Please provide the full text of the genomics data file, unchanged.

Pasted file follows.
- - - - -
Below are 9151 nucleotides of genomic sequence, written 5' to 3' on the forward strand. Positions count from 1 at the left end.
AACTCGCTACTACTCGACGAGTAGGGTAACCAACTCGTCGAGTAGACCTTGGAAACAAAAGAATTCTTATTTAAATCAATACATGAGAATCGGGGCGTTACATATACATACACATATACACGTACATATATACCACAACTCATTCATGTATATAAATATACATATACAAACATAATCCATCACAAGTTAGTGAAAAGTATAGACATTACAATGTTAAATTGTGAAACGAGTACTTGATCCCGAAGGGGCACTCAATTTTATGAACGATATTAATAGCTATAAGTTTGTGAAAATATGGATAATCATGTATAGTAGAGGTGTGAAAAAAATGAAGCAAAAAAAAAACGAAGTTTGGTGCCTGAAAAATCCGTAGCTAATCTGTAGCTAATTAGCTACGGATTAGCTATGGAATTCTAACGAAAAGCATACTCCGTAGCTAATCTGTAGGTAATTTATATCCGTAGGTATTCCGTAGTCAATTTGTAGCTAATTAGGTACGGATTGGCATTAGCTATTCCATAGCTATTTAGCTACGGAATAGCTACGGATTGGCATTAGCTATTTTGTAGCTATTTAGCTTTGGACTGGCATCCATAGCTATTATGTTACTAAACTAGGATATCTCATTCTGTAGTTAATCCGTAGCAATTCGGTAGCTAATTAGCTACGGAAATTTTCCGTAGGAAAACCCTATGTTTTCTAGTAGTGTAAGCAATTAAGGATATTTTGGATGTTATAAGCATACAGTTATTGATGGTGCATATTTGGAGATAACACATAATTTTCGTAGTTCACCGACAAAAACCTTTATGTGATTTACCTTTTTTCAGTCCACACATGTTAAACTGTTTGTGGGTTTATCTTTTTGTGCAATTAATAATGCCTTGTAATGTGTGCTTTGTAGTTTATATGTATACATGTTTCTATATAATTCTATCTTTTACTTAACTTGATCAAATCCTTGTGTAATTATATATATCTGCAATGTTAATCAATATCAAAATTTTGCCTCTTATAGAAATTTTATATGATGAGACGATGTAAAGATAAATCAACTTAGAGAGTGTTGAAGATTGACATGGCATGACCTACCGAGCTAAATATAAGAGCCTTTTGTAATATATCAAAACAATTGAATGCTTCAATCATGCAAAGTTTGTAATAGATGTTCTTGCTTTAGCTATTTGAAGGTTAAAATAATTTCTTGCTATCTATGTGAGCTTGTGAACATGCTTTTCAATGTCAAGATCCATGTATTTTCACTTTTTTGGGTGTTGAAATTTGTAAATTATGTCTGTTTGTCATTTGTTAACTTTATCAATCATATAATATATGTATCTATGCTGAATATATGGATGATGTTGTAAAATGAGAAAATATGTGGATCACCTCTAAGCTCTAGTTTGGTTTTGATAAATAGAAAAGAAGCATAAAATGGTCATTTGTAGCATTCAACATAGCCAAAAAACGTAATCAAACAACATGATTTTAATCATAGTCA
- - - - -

Below are 9151 nucleotides of genomic sequence, written 5' to 3' on the forward strand. Positions count from 1 at the left end.
AACTCGCTACTACTCGACGAGTAGGGTAACCAACTCGTCGAGTAGACCTTGGAAACAAAAGAATTCTTATTTAAATCAATACATGAGAATCGGGGCGTTACATATACATACACATATACACGTACATATATACCACAACTCATTCATGTATATAAATATACATATACAAACATAATCCATCACAAGTTAGTGAAAAGTATAGACATTACAATGTTAAATTGTGAAACGAGTACTTGATCCCGAAGGGGCACTCAATTTTATGAACGATATTAATAGCTATAAGTTTGTGAAAATATGGATAATCATGTATAGTAGAGGTGTGAAAAAAATGAAGCAAAAAAAAAACGAAGTTTGGTGCCTGAAAAATCCGTAGCTAATCTGTAGCTAATTAGCTACGGATTAGCTATGGAATTCTAACGAAAAGCATACTCCGTAGCTAATCTGTAGGTAATTTATATCCGTAGGTATTCCGTAGTCAATTTGTAGCTAATTAGGTACGGATTGGCATTAGCTATTCCATAGCTATTTAGCTACGGAATAGCTACGGATTGGCATTAGCTATTTTGTAGCTATTTAGCTTTGGACTGGCATCCATAGCTATTATGTTACTAAACTAGGATATCTCATTCTGTAGTTAATCCGTAGCAATTCGGTAGCTAATTAGCTACGGAAATTTTCCGTAGGAAAACCCTATGTTTTCTAGTAGTGTAAGCAATTAAGGATATTTTGGATGTTATAAGCATACAGTTATTGATGGTGCATATTTGGAGATAACACATAATTTTCGTAGTTCACCGACAAAAACCTTTATGTGATTTACCTTTTTTCAGTCCACACATGTTAAACTGTTTGTGGGTTTATCTTTTTGTGCAATTAATAATGCCTTGTAATGTGTGCTTTGTAGTTTATATGTATACATGTTTCTATATAATTCTATCTTTTACTTAACTTGATCAAATCCTTGTGTAATTATATATATCTGCAATGTTAATCAATATCAAAATTTTGCCTCTTATAGAAATTTTATATGATGAGACGATGTAAAGATAAATCAACTTAGAGAGTGTTGAAGATTGACATGGCATGACCTACCGAGCTAAATATAAGAGCCTTTTGTAATATATCAAAACAATTGAATGCTTCAATCATGCAAAGTTTGTAATAGATGTTCTTGCTTTAGCTATTTGAAGGTTAAAATAATTTCTTGCTATCTATGTGAGCTTGTGAACATGCTTTTCAATGTCAAGATCCATGTATTTTCACTTTTTTGGGTGTTGAAATTTGTAAATTATGTCTGTTTGTCATTTGTTAACTTTATCAATCATATAATATATGTATCTATGCTGAATATATGGATGATGTTGTAAAATGAGAAAATATGTGGATCACCTCTAAGCTCTAGTTTGGTTTTGATAAATAGAAAAGAAGCATAAAATGGTCATTTGTAGCATTCAACATAGCCAAAAAACGTAATCAAACAACATGATTTTAATCATAGTCA